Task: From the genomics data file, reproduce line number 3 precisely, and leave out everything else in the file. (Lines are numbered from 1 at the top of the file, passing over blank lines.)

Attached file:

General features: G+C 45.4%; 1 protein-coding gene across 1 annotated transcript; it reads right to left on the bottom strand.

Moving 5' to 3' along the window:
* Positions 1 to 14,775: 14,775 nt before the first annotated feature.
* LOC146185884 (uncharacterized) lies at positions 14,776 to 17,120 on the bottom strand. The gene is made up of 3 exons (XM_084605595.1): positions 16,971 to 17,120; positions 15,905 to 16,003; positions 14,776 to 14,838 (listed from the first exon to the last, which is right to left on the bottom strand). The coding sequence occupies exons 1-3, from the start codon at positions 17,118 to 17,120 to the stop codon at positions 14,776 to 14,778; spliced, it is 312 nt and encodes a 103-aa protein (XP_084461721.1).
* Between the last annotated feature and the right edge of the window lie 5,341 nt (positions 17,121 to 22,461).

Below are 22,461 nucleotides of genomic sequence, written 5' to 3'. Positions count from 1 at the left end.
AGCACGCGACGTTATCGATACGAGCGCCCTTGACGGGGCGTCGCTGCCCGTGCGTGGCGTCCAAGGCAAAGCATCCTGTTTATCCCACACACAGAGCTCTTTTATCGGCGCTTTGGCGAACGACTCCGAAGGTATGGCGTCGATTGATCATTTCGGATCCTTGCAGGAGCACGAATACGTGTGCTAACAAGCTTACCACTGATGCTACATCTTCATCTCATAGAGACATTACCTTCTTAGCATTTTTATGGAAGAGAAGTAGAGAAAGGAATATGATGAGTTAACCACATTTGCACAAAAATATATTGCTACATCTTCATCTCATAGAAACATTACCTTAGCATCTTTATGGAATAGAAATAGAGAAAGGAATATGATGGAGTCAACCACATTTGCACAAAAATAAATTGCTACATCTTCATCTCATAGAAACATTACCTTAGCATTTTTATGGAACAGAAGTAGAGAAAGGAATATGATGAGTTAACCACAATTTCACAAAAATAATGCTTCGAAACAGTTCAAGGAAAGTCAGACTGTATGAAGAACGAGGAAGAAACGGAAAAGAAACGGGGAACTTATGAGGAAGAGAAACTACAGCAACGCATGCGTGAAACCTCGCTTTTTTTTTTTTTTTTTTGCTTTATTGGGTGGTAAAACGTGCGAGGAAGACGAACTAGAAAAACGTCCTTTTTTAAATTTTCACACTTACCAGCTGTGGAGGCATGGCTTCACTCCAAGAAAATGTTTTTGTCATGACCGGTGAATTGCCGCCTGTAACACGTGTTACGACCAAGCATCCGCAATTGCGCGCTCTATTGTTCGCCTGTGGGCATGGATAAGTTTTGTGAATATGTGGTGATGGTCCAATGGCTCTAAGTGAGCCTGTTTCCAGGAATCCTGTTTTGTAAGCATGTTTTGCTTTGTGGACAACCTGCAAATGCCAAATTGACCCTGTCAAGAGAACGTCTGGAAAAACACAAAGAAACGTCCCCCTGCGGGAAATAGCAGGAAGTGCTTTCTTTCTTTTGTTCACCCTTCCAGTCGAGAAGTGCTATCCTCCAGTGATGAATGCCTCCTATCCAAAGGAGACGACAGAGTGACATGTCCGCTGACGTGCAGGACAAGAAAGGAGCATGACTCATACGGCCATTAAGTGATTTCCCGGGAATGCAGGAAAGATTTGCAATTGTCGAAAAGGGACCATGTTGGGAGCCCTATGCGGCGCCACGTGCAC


* Positions 1 to 14,775: 14,775 nt before the first annotated feature.